NY Times editorial: less meat-based eating as solution to net protein loss prob
- November 10, 2008
The Protein Pyramid
Per capita meat consumption more than doubled over the past half-
century as the global economy expanded. It is expected to double
again by 2050. Which raises the question, what does all that meat
eat before it becomes meat?
Increasingly the answer is very small fish harvested from the ocean
and ground into meal and pressed into oil. According to a new report
by scientists from the University of British Columbia and financed
by the Pew Institute for Ocean Science, 37 percent by weight of all
the fish taken from the ocean is forage fish: small fish like
sardines and menhaden. Nearly half of that is fed to farmed fish;
most of the rest is fed to pigs and poultry.
The problem is that forage fish are the feedstock of marine mammals
and birds and larger species of fish. In other words, farmed fish,
pigs and poultry and the humans who eat them are competing for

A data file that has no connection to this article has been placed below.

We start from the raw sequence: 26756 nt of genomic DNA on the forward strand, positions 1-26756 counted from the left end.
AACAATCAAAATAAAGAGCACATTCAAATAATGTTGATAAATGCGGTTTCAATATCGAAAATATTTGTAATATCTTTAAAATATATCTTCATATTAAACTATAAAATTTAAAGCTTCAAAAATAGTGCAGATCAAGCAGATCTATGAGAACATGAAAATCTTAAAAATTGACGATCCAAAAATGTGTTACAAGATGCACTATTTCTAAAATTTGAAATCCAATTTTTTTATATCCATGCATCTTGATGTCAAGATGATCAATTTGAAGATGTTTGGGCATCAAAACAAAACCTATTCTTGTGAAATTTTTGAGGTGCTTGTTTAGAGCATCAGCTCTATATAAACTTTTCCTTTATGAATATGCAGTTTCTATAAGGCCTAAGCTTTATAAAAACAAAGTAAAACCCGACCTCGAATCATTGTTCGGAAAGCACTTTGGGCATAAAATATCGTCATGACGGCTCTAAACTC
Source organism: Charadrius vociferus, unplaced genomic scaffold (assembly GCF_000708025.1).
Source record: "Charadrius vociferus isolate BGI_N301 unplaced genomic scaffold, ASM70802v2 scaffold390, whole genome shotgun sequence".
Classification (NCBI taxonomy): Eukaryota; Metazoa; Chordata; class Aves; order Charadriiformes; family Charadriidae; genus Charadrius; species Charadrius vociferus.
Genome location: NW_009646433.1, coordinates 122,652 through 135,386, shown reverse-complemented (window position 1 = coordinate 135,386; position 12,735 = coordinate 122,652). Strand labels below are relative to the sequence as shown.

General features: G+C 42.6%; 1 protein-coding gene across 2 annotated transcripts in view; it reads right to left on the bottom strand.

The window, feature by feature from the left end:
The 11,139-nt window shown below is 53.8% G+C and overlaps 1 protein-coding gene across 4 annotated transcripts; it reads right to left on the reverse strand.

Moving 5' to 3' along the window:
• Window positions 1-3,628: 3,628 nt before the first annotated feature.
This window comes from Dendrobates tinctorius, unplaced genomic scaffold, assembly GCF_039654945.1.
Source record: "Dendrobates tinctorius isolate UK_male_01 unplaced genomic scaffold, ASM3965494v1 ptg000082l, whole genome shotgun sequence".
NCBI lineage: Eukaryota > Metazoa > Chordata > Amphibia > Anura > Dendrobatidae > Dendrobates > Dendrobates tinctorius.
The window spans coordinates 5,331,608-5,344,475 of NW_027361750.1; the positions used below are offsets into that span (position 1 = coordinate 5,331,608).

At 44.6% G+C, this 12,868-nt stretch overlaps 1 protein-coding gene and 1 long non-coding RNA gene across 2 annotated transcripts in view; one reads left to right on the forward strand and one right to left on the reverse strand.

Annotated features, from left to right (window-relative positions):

food directly with aquatic species that depend on those forage fish
for their existence. It's as if humans were swimming in schools in
the ocean out-eating every other species.
The case is worse than that. When it comes to farmed fish, there is
a net protein loss: it takes three pounds of fish feed to produce
one pound of farmed salmon. This protein pyramid small fish fed to
farmed fish, pigs and poultry that are then fed to humans is
unsustainable. It threatens the foundation of oceanic life.
The report's authors suggest that it would be better if humans ate
these small fish, as many cultures once did, instead of using them
as feed. That is one way of addressing the problem of net protein
loss. The real answers are support for sustainable agriculture in
the developing world and encouraging healthy, less meat-based eating
habits as a true sign of affluence everywhere.